Belfast Telegraph

Restaurant review: We take a bite out of Sweet Afton

Brunswick Street, Belfast. Tel: 028 9024 8000.

By Joris Minne

More is never enough. For Mark Beirne, the need to keep opening, fine tuning, scrapping and starting new bars and restaurants is as pressing to him as breathing air is to the rest of us. Having scored some seriously classy hits with the like the The Perch, Miel et Moi and the Albany, Mark recently went back to the former Irene and Nan's bar, refitted and renamed it Shiro then closed it down after a few minutes when he realised it wasn't working.

Now Shiro is dead and Sweet Afton stands in its place, a tribute to old-school American lounge bars with all the expected support services in place. Staff are young and gorgeous and seem to be able to work for days on end without a break.

I met the brother and seasoned motorcycle adventurer Geoff Hill for lunch in Sweet Afton last week and returned later that night with colleagues from work only to find the same team beavering away, being pleasant, hospitable and accommodating without so much of a snap or snarl, which is exactly how I would have greeted any slobbers coming in through the door late at night with drink taken.

Sweet Afton is the brand of cigarettes Father Coyle used to smoke when I was growing up in Armagh. The pack was particularly attractive, featuring a portrait of Robbie Burns and a few quotes from the poem of the same name. It stuck with me. (Despite the Scottish link, they were made in Dundalk by Carroll's.)

Now, the iconography from that same brand has been used to theme the new bar and, if you can get around your cynicism, it works beautifully. There are touches of a Donegal barn of romance about the place and the fireplace and big island bar give it that established feel.

Mark Beirne knows how to create atmospheres. He is more of an artistic director than bar owner and in Sweet Afton he has given us a place that genuinely feels as established as Doheny and Nesbitt's in Dublin's Baggot Street.

There are loads of beers from various breweries and staff are quick to serve. Mark may have a sensitive touch but he also knows that the name of the game here is selling drink. But here's the great news: it does very decent pub food.

Belfast is not blessed with a broad variety of pubs that do food. There are some, most of which rely on bought-in, pre-prepared, microwaveable stuff in breadcrumbs. Here, the food is a couple of notches up. It's not fine dining; it's comfort food. There's an all-day menu that features soups with homemade wholewheat bread (gluten-free option available), a potted duck starter, gin-cured salmon with potato bread and soft-boiled egg, fish pie, catch of the day, steaks, and proper dinners like pot roast chicken with creamy champ and mushroom and bacon sauce.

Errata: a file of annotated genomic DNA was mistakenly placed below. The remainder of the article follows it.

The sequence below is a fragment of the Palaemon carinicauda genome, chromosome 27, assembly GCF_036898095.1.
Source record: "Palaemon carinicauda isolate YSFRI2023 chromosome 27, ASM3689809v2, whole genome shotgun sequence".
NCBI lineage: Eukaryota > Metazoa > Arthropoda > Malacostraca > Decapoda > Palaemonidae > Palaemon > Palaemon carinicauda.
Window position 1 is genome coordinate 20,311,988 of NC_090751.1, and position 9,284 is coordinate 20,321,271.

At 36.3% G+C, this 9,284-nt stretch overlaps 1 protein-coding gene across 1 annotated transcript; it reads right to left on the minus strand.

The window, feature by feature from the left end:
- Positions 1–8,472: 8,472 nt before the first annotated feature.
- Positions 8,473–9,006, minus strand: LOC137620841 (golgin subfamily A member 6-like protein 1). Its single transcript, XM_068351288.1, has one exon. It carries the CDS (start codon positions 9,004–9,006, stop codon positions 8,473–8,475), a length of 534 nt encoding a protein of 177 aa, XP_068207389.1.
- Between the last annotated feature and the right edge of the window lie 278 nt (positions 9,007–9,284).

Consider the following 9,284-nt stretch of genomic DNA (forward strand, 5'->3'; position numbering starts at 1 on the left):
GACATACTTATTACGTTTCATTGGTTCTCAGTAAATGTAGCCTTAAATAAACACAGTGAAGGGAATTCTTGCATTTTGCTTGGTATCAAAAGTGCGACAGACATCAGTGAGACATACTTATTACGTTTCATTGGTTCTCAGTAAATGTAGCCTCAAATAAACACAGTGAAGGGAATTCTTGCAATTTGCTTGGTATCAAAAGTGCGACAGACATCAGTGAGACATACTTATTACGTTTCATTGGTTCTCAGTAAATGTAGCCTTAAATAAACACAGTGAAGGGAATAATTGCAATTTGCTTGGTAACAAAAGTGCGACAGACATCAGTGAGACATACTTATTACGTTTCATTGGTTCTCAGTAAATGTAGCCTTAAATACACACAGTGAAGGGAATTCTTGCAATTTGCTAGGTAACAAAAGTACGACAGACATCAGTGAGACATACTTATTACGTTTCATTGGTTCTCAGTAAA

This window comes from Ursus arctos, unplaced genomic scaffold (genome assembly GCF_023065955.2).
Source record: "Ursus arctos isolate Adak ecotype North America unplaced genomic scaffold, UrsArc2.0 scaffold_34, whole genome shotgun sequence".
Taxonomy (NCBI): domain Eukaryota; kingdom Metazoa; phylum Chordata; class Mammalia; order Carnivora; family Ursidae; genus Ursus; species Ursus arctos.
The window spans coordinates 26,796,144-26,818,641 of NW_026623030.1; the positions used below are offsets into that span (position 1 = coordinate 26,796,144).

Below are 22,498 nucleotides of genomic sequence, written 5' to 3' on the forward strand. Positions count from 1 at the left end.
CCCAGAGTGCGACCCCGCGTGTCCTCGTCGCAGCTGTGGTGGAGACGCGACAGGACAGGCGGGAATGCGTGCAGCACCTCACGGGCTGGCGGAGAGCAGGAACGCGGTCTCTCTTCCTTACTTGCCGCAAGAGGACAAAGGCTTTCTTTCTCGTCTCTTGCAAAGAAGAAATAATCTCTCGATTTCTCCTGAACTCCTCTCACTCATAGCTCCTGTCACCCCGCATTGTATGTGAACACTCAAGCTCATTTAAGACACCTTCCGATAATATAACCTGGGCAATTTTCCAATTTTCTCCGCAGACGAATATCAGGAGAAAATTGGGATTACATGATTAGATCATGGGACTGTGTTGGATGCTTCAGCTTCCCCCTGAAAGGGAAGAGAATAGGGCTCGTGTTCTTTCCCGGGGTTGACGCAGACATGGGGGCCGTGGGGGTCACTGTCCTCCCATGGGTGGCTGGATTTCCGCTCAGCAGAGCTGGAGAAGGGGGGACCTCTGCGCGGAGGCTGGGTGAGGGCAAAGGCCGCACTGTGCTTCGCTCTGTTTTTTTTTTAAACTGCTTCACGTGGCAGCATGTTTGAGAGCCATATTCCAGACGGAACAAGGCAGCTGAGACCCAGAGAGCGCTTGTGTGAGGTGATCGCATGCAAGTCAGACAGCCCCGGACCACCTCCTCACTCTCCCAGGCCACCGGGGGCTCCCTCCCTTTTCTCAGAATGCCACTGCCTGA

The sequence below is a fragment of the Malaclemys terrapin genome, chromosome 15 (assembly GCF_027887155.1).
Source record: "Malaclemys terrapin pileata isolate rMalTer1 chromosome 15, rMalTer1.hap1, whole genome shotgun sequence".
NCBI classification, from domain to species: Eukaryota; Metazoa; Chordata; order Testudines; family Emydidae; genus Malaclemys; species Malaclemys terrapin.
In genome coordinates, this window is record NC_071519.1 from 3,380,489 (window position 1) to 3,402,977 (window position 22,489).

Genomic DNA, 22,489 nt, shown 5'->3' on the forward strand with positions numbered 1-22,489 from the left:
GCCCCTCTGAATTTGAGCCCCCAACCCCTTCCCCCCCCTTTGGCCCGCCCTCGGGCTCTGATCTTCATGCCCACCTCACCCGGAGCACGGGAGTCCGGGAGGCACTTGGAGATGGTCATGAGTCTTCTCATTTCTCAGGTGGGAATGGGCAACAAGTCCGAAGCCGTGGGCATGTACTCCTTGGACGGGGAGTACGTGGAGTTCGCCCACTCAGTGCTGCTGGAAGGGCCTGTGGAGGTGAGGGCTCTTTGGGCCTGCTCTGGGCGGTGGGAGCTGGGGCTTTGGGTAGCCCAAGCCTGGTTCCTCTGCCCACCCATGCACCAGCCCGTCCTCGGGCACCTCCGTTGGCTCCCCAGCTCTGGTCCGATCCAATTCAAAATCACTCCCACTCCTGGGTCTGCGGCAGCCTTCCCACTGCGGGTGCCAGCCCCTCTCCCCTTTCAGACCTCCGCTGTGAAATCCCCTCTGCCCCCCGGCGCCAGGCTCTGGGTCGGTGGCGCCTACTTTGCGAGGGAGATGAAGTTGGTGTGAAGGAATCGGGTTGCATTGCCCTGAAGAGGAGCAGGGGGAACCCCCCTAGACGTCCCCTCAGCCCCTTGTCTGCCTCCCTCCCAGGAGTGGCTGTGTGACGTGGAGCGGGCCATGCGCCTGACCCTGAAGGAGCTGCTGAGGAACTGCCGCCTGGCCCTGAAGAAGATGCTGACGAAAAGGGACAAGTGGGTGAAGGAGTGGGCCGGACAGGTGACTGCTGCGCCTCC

We got stuck into this and there was silence. A great balancing act of sauce and champ and plenty of chicken with great farm flavours and smooth textures made this something good enough to remember and to want to try again. The earlier potted duck was like rillettes in a jar and loads of it served with toasted soda bread.

Those who want gluten-free food should take a close look at Sweet Afton as they seem to be able to offer GF alternatives and options to most dishes.

There is an express lunch menu, where for £6.95 you can get red pepper risotto with sun-blushed tomatoes and rocket or fish and chips with mushy peas or pork and leek sausages with champ and gravy or a chicken burger and there are sandwiches. Desserts, by the way, are airlifted straight from Miel et Moi, the patisserie on Lisburn Road.

I love pub lunches and have at last found the place that I can recommend.

The bill

Potted duck £6.95

Gin cured salmon £6.95

Goats cheese and beetroot £5.95

Pot roast chicken x 2£27.00

Pie of the day £10.50

Pave au chocolat £5.50

Sherry trifle £5.50

Glass Ranga Ranga white 6.50

San Pellegrino x 2£4.00

Espresso £1.60

Americano £2.00

Total £82.45

Belfast Telegraph


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